Holzman Named Maeder-York Family Fellow in Landscape Studies

Justine Holzman has been selected as the 2016 Maeder-York Family Fellow in Landscape Studies at the Isabella Stewart Gardner Museum in Boston.

Justine Holzman, an adjunct assistant professor of landscape architecture, has been selected as the 2016 Maeder-York Family Fellow in Landscape Studies at the Isabella Stewart Gardner Museum in Boston.

Justine Holzman, an adjunct assistant professor of landscape architecture, has been selected as the 2016 Maeder-York Family Fellow in Landscape Studies at the Isabella Stewart Gardner Museum in Boston.

Holzman is an adjunct assistant professor in the College of Architecture and Design’s School of Landscape Architecture. As part of the fellowship, Holzman will be in residence this summer in the Renzo Piano–designed new wing of the Gardner Museum.

The Maeder-York Family Fellowship in Landscape Studies was created in 2012 to recognize emerging design talent across disciplines dealing with landscape and to support experimentation, research, and achievement in design through landscape. Applications for the 2016 fellowship were received from around the world.

“The support and resources that the Maeder-York Family Fellowship offers will be invaluable as I explore the local and regional landscape and further my research on the role of physical and computational modeling in landscape architecture,” Holzman said. “I am honored to have been selected and look forward to a productive summer at the museum and bringing what I learn back to my students.”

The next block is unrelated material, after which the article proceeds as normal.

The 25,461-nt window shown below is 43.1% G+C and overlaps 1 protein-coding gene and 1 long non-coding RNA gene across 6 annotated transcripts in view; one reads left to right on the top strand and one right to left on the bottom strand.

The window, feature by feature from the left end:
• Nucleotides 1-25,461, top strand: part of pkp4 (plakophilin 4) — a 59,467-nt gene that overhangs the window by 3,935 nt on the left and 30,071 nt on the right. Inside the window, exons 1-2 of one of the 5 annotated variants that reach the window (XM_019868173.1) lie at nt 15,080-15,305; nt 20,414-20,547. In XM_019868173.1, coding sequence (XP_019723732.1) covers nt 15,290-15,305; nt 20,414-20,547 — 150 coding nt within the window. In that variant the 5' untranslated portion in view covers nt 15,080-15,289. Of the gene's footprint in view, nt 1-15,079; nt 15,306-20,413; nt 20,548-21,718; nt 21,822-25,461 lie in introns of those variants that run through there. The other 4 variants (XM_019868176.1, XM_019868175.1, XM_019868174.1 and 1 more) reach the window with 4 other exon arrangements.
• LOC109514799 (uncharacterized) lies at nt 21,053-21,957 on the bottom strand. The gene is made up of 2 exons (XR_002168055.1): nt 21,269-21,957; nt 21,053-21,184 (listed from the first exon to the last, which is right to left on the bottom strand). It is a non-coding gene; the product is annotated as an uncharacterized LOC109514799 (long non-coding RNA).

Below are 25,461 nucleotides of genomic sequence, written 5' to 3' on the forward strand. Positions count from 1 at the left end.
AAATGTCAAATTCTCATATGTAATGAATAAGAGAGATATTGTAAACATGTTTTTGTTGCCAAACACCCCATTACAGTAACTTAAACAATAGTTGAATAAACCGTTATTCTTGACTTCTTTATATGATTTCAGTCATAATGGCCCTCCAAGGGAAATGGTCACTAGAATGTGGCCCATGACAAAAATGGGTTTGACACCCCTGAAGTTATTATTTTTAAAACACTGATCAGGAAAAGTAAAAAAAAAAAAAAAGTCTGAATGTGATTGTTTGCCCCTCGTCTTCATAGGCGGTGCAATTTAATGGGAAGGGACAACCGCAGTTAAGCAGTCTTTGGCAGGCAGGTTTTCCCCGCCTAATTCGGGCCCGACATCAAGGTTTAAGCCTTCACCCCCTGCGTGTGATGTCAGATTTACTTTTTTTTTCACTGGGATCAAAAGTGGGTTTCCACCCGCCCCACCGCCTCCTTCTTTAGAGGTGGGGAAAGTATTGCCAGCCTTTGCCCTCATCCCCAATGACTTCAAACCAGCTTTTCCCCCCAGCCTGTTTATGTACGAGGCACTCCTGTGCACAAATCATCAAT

Holzman earned a master’s degree in landscape architecture from Louisiana State University and a bachelor’s degree in landscape architecture from the University of California, Berkeley. Holzman joined UT in 2015.

“We are thrilled that Justine Holzman will join us in June,” said Charles Waldheim, Ruettgers Curator of Landscape at the museum and chair of the fellowship jury. “Holzman’s project, Media Landscapes, will focus on the digital modeling of the Charles River in relation to its dynamic hydrology, complex ecologies, and ongoing urbanization. Her work on this subject promises to shed important light on the historic precedents and present potentials for the modeling of complex landscapes found at the intersection of natural systems and urban development.”

UT will host Waldheim as a guest lecturer April 18.

Holzman also recently co-authored the book Responsive Landscapes with Bradley Cantrell, associate professor at the Harvard Graduate School of Design.

CONTACT:

Amanda F. Johnson (865-974-6401, amandajohnson@utk.edu)

Tyra Haag (865-974-5460, tyra.haag@tennessee.edu)